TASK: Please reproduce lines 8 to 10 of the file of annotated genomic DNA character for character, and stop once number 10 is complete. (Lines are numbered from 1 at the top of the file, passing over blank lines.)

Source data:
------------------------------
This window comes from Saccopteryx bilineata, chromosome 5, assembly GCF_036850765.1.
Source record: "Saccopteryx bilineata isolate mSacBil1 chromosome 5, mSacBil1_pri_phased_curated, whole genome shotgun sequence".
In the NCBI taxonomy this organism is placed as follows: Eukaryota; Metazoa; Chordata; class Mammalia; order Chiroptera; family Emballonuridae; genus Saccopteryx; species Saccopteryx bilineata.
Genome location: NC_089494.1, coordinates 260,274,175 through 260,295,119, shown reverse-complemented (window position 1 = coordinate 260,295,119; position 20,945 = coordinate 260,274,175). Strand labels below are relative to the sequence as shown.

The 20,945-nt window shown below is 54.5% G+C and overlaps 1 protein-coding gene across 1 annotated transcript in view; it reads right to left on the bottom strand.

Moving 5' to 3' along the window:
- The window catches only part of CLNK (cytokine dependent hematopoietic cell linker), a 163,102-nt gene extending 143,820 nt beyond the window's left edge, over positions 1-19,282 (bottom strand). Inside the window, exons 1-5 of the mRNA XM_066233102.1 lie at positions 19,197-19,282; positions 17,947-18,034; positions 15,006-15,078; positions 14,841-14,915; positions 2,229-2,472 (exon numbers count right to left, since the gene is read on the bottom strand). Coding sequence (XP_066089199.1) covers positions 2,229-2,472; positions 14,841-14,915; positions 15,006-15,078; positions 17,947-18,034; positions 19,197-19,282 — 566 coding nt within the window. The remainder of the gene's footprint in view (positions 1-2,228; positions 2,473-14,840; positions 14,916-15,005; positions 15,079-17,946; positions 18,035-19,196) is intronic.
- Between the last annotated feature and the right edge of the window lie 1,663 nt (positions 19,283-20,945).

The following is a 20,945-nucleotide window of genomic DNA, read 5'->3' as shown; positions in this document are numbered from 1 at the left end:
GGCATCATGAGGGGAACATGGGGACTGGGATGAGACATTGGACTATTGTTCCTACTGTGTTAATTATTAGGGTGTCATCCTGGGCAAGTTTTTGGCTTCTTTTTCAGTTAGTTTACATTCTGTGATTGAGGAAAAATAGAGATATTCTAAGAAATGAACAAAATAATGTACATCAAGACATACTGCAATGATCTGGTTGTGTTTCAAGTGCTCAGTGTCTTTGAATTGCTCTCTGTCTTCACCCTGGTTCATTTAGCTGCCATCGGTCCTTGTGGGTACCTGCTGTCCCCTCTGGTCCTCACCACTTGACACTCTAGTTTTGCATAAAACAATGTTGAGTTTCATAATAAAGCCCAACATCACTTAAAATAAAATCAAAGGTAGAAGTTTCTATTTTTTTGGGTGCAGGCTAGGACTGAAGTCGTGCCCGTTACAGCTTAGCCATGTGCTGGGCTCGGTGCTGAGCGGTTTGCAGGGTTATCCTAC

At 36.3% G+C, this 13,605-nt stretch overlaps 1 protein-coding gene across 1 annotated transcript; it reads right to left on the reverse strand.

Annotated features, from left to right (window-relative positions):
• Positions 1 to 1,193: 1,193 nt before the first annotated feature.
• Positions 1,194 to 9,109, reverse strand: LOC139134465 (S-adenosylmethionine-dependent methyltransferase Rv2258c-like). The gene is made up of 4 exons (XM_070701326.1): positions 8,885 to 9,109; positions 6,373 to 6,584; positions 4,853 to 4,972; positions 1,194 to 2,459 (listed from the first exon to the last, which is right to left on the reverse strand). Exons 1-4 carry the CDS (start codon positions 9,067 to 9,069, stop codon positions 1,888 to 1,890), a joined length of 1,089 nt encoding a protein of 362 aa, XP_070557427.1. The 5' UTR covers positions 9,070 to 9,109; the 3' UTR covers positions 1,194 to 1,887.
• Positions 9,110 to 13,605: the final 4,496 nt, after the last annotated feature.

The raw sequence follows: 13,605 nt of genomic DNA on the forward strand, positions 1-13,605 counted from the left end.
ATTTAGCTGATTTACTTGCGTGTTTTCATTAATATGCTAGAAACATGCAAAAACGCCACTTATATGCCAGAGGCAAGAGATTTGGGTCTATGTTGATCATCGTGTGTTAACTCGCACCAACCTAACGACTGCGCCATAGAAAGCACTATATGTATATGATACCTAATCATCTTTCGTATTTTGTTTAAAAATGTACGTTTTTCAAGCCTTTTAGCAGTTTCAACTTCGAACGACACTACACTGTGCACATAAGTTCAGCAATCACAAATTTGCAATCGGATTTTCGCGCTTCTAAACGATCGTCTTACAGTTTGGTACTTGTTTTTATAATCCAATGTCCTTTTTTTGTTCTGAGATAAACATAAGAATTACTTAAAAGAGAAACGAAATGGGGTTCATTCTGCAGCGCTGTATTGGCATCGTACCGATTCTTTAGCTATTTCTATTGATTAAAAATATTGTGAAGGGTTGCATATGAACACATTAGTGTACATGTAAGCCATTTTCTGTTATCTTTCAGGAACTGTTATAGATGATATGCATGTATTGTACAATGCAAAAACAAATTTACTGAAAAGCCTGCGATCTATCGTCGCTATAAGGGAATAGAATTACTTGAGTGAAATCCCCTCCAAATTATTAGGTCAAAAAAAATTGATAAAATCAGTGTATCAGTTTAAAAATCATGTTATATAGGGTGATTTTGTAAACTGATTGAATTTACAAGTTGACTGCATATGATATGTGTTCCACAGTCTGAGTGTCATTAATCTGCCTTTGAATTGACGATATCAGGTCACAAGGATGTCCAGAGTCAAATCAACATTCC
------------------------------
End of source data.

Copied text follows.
- Between the last annotated feature and the right edge of the window lie 1,663 nt (positions 19,283-20,945).

The following is a 20,945-nucleotide window of genomic DNA, read 5'->3' as shown; positions in this document are numbered from 1 at the left end:
GGCATCATGAGGGGAACATGGGGACTGGGATGAGACATTGGACTATTGTTCCTACTGTGTTAATTATTAGGGTGTCATCCTGGGCAAGTTTTTGGCTTCTTTTTCAGTTAGTTTACATTCTGTGATTGAGGAAAAATAGAGATATTCTAAGAAATGAACAAAATAATGTACATCAAGACATACTGCAATGATCTGGTTGTGTTTCAAGTGCTCAGTGTCTTTGAATTGCTCTCTGTCTTCACCCTGGTTCATTTAGCTGCCATCGGTCCTTGTGGGTACCTGCTGTCCCCTCTGGTCCTCACCACTTGACACTCTAGTTTTGCATAAAACAATGTTGAGTTTCATAATAAAGCCCAACATCACTTAAAATAAAATCAAAGGTAGAAGTTTCTATTTTTTTGGGTGCAGGCTAGGACTGAAGTCGTGCCCGTTACAGCTTAGCCATGTGCTGGGCTCGGTGCTGAGCGGTTTGCAGGGTTATCCTAC